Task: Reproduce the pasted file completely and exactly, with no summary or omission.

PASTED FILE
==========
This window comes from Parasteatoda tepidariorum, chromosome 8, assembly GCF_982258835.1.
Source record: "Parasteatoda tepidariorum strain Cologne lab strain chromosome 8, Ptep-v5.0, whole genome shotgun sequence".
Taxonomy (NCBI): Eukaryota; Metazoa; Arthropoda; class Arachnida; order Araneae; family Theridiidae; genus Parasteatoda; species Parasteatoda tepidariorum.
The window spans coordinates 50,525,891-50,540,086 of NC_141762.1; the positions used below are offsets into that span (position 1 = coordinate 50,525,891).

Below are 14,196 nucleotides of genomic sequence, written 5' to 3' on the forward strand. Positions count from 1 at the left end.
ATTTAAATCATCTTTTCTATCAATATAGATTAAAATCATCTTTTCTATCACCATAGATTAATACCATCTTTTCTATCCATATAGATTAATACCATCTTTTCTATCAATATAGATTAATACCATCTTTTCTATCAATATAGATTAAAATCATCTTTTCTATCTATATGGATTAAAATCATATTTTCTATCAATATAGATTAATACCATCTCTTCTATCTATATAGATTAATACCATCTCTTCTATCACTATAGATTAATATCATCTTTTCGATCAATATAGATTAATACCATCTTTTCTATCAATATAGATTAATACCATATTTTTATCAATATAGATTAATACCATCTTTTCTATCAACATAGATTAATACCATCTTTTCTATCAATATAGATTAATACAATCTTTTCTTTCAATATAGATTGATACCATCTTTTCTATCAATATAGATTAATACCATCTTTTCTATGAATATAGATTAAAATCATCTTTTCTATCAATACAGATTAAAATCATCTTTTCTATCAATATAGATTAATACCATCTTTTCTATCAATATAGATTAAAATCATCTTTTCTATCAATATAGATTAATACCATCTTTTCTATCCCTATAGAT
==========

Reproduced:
This window comes from Parasteatoda tepidariorum, chromosome 8, assembly GCF_982258835.1.
Source record: "Parasteatoda tepidariorum strain Cologne lab strain chromosome 8, Ptep-v5.0, whole genome shotgun sequence".
Taxonomy (NCBI): Eukaryota; Metazoa; Arthropoda; class Arachnida; order Araneae; family Theridiidae; genus Parasteatoda; species Parasteatoda tepidariorum.
The window spans coordinates 50,525,891-50,540,086 of NC_141762.1; the positions used below are offsets into that span (position 1 = coordinate 50,525,891).

Below are 14,196 nucleotides of genomic sequence, written 5' to 3' on the forward strand. Positions count from 1 at the left end.
ATTTAAATCATCTTTTCTATCAATATAGATTAAAATCATCTTTTCTATCACCATAGATTAATACCATCTTTTCTATCCATATAGATTAATACCATCTTTTCTATCAATATAGATTAATACCATCTTTTCTATCAATATAGATTAAAATCATCTTTTCTATCTATATGGATTAAAATCATATTTTCTATCAATATAGATTAATACCATCTCTTCTATCTATATAGATTAATACCATCTCTTCTATCACTATAGATTAATATCATCTTTTCGATCAATATAGATTAATACCATCTTTTCTATCAATATAGATTAATACCATATTTTTATCAATATAGATTAATACCATCTTTTCTATCAACATAGATTAATACCATCTTTTCTATCAATATAGATTAATACAATCTTTTCTTTCAATATAGATTGATACCATCTTTTCTATCAATATAGATTAATACCATCTTTTCTATGAATATAGATTAAAATCATCTTTTCTATCAATACAGATTAAAATCATCTTTTCTATCAATATAGATTAATACCATCTTTTCTATCAATATAGATTAAAATCATCTTTTCTATCAATATAGATTAATACCATCTTTTCTATCCCTATAGAT